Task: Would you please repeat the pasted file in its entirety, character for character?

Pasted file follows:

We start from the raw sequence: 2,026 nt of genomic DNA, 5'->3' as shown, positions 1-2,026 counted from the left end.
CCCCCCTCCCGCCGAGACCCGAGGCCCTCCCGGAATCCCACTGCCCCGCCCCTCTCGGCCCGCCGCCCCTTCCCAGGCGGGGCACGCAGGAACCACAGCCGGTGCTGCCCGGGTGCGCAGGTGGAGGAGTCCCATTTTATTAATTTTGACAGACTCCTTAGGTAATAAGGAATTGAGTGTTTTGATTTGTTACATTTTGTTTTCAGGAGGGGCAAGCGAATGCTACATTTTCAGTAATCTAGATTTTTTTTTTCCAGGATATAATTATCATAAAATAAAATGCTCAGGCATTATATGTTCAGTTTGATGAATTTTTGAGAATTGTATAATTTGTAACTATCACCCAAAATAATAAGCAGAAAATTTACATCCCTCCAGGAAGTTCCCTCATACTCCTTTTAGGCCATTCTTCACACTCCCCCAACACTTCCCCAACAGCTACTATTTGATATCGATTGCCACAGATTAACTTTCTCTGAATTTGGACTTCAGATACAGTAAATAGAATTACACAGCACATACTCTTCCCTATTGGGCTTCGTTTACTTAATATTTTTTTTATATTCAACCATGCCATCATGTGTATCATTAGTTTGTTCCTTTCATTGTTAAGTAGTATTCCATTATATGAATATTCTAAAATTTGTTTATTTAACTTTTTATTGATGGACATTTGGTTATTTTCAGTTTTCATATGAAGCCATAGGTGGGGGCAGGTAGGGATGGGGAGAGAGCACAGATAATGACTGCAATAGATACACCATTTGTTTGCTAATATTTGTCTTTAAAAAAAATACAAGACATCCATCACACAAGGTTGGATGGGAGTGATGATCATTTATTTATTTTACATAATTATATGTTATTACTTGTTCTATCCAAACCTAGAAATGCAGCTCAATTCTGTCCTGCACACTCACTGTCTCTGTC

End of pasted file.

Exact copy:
We start from the raw sequence: 2,026 nt of genomic DNA, 5'->3' as shown, positions 1-2,026 counted from the left end.
CCCCCCTCCCGCCGAGACCCGAGGCCCTCCCGGAATCCCACTGCCCCGCCCCTCTCGGCCCGCCGCCCCTTCCCAGGCGGGGCACGCAGGAACCACAGCCGGTGCTGCCCGGGTGCGCAGGTGGAGGAGTCCCATTTTATTAATTTTGACAGACTCCTTAGGTAATAAGGAATTGAGTGTTTTGATTTGTTACATTTTGTTTTCAGGAGGGGCAAGCGAATGCTACATTTTCAGTAATCTAGATTTTTTTTTTCCAGGATATAATTATCATAAAATAAAATGCTCAGGCATTATATGTTCAGTTTGATGAATTTTTGAGAATTGTATAATTTGTAACTATCACCCAAAATAATAAGCAGAAAATTTACATCCCTCCAGGAAGTTCCCTCATACTCCTTTTAGGCCATTCTTCACACTCCCCCAACACTTCCCCAACAGCTACTATTTGATATCGATTGCCACAGATTAACTTTCTCTGAATTTGGACTTCAGATACAGTAAATAGAATTACACAGCACATACTCTTCCCTATTGGGCTTCGTTTACTTAATATTTTTTTTATATTCAACCATGCCATCATGTGTATCATTAGTTTGTTCCTTTCATTGTTAAGTAGTATTCCATTATATGAATATTCTAAAATTTGTTTATTTAACTTTTTATTGATGGACATTTGGTTATTTTCAGTTTTCATATGAAGCCATAGGTGGGGGCAGGTAGGGATGGGGAGAGAGCACAGATAATGACTGCAATAGATACACCATTTGTTTGCTAATATTTGTCTTTAAAAAAAATACAAGACATCCATCACACAAGGTTGGATGGGAGTGATGATCATTTATTTATTTTACATAATTATATGTTATTACTTGTTCTATCCAAACCTAGAAATGCAGCTCAATTCTGTCCTGCACACTCACTGTCTCTGTC